‘‘The Leap’’ begins with the narrator telling how her mother, Anna, is the surviving member of a blindfolded trapeze duo known as the Flying Avalons. Although now blind, Anna never stumbles or falls, never knocks over objects in the New Hampshire home she shares with the narrator, who has come back to her childhood home now that her father is dead and her mother cannot live alone.
Anna keeps no mementos of her former life in the circus. Everything the narrator knows about her mother’s past under the big top has been gleaned from newspaper accounts. Acknowledging that ‘‘I owe her my existence three times,’’ the narrator credits her mother’s survival of a circus accident as the first time.
Harry and Anna were members of a traveling circus, and on this given day, weather conditions were just right for a wicked thunderstorm. The Flying Avalons were the fourth act to perform that day. Harry and Anna flirted with one another as they blindfolded each other and took their places on their trapezes, high above the crowd. No one watching knew that Anna was seven months pregnant at the time; her stomach muscles were so tight that she barely showed a bump.
Just as the pair were in mid-flight—Harry upside down, hanging by his knees, arms open wide to grab on to Anna, and Anna just having dived from her bar toward her husband—lightning struck the main tent pole and cruised down the wires. Harry dropped to his death, blindfold still in place. Anna, rather than following her husband to the grave, tore off her blindfold and twisted her body toward one of the wires. Although the metal singed all the skin from her hands, her life was spared.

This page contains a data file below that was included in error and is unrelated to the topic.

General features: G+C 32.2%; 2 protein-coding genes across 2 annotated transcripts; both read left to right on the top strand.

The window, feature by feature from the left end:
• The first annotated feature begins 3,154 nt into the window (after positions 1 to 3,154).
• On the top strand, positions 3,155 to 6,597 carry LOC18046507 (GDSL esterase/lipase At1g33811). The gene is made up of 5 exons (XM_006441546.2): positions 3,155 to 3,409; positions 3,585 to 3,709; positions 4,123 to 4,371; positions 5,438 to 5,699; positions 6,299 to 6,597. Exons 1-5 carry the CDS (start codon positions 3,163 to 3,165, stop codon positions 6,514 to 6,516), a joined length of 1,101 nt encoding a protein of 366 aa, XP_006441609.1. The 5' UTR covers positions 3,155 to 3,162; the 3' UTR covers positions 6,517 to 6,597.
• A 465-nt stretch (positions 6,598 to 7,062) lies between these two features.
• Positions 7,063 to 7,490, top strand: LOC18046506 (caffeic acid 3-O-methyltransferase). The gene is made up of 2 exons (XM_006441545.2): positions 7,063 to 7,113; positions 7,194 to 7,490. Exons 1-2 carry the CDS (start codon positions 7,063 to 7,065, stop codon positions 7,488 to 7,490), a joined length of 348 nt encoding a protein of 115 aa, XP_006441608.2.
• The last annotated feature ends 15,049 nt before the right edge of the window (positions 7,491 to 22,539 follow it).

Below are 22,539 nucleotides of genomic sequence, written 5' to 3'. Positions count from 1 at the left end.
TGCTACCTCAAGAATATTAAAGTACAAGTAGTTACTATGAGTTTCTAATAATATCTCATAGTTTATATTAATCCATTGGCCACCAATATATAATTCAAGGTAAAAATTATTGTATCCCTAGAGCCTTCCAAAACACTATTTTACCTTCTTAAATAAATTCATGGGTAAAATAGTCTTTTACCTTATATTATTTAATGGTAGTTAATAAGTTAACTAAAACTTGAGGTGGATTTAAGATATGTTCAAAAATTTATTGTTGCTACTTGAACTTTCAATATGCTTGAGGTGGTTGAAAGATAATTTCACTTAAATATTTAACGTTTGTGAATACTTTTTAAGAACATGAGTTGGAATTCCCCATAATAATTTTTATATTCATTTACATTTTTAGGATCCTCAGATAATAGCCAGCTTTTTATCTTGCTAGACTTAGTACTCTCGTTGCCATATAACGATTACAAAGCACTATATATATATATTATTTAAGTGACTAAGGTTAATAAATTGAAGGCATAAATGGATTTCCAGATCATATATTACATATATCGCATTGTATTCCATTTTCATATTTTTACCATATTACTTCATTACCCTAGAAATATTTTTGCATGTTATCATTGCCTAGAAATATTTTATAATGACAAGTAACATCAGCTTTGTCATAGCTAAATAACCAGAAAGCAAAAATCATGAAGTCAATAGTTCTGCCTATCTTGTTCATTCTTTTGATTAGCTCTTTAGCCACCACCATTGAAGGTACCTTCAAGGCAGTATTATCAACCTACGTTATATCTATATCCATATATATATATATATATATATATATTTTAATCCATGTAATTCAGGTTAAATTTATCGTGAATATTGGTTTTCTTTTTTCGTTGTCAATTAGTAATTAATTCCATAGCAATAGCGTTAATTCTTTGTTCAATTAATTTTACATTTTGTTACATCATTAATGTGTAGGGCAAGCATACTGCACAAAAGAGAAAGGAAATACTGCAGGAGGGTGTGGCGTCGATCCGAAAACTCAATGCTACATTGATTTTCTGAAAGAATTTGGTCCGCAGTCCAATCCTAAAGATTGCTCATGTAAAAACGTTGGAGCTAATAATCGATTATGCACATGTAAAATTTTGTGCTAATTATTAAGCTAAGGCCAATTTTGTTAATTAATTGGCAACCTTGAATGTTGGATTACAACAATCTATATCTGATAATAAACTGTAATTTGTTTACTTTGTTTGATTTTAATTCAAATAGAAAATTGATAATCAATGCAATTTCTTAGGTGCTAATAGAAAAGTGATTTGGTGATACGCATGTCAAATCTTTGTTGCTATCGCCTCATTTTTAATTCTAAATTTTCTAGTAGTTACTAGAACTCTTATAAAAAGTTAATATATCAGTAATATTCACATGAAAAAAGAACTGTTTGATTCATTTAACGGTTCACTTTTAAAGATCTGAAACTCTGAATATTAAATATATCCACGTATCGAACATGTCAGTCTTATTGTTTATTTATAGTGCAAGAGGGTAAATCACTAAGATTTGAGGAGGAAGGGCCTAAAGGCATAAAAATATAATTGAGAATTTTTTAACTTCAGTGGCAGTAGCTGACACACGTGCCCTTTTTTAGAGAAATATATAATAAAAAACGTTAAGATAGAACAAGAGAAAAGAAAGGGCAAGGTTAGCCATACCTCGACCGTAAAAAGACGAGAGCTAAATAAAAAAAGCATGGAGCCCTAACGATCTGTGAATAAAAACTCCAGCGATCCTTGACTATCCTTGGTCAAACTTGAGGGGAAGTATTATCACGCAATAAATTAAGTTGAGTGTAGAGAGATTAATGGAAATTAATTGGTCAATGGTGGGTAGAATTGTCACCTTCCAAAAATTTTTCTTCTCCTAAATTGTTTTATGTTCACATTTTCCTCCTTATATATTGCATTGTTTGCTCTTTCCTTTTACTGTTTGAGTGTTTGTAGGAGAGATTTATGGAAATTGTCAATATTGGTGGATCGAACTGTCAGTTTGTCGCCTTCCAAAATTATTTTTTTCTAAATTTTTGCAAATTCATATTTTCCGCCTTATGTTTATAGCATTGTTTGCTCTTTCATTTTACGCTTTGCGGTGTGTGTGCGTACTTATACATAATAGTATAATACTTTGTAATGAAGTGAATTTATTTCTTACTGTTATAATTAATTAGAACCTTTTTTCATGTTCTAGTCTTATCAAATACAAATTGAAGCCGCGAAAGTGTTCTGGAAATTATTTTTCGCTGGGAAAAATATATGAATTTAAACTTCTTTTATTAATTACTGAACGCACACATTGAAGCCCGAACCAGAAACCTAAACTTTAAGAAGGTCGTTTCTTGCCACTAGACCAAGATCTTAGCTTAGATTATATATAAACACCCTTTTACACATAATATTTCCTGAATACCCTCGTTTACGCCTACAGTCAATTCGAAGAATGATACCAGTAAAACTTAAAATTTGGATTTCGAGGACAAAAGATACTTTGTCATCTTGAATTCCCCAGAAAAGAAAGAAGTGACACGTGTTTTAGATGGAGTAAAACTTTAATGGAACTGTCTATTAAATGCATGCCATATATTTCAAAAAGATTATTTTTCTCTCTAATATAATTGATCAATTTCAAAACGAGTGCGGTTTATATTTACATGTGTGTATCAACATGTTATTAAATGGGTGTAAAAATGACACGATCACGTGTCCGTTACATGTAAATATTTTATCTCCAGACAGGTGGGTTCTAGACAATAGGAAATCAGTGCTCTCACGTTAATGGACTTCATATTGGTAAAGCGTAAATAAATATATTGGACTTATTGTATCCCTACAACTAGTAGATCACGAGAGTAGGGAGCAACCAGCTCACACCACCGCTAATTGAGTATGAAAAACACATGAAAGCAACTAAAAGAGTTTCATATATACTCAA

While trying to pull her from the mess that lay on the ground, a rescuer broke Anna’s arm and caused something to fall and knock her unconscious. She was rushed to the hospital, where she remained for a month and a half before giving birth to a stillborn baby girl.
Although Harry was buried in the circus cemetery, Anna’s daughter was buried just around the corner from her New Hampshire home, the home in which the narrator grew up. The narrator mentions that she never really thought of the girl as anything but a less finalized version of herself, but that she often visited the grave as a child.
Anna met her second husband while recuperating in the hospital. Having spent time in the Air Force during the war—which war, the narrator never says—he became an expert at setting broken arms and legs. He stayed at Anna’s bedside during her recovery, and she regaled him with stories of her life and travels. Always having wanted to travel himself, he considered these stories a gift. In return, he taught the illiterate Anna how to read and write.
Reading quickly became Anna’s favorite pastime, and when her husband, the narrator’s father, dies, the narrator comes home from her life in the West to care for and read to her mother. The house is an old farmhouse that the narrator’s father inherited and is located in the same town in which the circus accident occurred. Although her husband never wanted to stay in such a small town, Anna loved the old house, and he loved her, so they made a life there. And that is the second time Anna was responsible for her daughter’s existence, when she met and married her father.